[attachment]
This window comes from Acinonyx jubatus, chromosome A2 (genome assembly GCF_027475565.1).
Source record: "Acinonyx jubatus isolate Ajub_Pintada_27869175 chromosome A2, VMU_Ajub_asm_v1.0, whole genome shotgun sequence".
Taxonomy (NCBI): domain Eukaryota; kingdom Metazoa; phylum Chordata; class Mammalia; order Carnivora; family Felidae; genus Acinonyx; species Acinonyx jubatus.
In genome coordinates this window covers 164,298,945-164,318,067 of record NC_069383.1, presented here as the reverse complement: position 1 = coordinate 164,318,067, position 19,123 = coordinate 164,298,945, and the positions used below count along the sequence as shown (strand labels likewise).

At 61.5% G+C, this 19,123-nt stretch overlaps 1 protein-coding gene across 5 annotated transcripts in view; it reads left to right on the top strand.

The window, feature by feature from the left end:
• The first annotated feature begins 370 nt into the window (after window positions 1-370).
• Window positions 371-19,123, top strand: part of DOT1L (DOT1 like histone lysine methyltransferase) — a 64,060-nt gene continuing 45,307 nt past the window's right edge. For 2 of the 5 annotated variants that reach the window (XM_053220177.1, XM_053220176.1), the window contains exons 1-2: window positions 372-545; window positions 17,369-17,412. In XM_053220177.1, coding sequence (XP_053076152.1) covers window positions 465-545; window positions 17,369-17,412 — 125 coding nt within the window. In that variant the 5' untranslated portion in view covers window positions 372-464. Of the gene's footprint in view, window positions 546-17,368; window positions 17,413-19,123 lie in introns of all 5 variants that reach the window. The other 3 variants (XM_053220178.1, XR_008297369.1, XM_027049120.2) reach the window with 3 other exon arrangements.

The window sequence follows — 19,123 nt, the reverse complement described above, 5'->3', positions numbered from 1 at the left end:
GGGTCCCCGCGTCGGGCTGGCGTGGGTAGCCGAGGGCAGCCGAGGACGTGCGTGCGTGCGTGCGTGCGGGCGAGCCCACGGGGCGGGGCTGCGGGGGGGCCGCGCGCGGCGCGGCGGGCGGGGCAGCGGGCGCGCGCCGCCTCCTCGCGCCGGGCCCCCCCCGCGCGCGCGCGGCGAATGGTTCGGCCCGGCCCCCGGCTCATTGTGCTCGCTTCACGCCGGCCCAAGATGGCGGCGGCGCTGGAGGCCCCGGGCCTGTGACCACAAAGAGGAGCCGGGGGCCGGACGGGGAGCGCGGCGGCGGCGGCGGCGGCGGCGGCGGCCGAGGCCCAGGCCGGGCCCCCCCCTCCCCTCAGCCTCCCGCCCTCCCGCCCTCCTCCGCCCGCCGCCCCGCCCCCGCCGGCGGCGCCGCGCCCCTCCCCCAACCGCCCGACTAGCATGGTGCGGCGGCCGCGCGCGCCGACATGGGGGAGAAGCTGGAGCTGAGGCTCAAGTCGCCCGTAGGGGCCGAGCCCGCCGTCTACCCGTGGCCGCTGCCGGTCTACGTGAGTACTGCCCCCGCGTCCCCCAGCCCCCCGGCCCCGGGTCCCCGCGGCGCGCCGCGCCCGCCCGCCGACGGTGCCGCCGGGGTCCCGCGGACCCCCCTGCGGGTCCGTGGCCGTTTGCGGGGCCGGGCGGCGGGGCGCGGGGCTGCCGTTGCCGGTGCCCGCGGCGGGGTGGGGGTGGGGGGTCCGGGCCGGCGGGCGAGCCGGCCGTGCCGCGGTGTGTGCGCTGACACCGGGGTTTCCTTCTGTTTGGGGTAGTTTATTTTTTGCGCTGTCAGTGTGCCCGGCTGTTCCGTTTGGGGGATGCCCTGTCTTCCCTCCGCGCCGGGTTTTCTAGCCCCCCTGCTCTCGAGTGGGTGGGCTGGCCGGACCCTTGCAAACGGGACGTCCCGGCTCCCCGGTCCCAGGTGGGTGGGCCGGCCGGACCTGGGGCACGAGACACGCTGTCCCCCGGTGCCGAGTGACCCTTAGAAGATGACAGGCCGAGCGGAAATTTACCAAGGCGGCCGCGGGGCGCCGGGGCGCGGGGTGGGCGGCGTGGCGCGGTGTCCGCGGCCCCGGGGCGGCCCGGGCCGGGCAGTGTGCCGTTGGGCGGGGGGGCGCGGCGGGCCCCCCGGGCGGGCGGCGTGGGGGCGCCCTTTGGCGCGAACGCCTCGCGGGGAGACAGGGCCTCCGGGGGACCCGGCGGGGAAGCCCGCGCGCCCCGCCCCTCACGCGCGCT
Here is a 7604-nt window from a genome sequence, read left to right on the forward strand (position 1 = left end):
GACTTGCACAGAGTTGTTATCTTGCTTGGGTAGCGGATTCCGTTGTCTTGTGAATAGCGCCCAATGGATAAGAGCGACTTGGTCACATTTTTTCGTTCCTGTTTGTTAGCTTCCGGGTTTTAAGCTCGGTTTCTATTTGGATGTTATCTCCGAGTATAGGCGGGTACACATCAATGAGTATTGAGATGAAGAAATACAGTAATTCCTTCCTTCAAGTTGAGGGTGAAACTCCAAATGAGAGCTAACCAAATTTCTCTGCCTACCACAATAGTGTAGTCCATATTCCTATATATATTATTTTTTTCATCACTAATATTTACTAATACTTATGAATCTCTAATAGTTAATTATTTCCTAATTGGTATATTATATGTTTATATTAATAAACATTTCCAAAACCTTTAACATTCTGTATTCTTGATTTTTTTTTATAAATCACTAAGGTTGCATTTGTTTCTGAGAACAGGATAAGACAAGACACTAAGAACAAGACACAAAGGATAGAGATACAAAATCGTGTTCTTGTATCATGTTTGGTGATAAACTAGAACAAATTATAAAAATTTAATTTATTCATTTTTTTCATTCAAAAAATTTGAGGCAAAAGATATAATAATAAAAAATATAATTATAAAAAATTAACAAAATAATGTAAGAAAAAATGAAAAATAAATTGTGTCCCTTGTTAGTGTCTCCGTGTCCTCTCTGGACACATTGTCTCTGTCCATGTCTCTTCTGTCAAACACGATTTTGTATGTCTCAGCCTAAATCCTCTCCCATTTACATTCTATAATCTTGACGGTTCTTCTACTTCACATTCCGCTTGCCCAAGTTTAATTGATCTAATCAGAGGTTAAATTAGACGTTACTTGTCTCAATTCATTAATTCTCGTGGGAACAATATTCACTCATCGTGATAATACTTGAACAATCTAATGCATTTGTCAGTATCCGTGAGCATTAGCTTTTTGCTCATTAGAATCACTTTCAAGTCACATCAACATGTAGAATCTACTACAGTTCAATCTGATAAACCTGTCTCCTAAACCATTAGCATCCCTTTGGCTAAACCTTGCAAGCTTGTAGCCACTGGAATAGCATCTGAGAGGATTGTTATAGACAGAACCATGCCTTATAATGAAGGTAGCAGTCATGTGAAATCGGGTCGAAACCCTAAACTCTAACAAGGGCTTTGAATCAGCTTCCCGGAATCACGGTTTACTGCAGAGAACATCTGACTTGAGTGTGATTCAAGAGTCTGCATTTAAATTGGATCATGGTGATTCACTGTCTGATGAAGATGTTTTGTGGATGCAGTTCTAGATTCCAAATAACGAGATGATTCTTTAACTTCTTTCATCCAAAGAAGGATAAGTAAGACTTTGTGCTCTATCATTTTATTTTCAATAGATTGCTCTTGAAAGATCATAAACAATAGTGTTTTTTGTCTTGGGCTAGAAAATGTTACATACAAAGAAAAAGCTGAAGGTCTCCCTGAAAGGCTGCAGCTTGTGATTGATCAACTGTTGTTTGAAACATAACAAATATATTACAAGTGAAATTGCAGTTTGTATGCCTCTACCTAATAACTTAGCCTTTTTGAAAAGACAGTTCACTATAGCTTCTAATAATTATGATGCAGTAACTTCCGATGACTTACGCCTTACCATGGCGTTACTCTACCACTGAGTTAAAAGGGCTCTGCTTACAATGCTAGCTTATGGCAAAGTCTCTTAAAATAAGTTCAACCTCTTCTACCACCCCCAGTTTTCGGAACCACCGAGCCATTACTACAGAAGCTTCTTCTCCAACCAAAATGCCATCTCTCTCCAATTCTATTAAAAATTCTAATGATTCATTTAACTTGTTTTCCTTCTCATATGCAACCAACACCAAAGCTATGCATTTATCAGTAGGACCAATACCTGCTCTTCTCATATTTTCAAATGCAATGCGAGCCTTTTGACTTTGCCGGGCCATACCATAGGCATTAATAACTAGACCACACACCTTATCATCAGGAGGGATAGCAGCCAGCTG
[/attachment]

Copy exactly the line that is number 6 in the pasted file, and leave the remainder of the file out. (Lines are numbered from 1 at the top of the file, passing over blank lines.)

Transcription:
The window, feature by feature from the left end: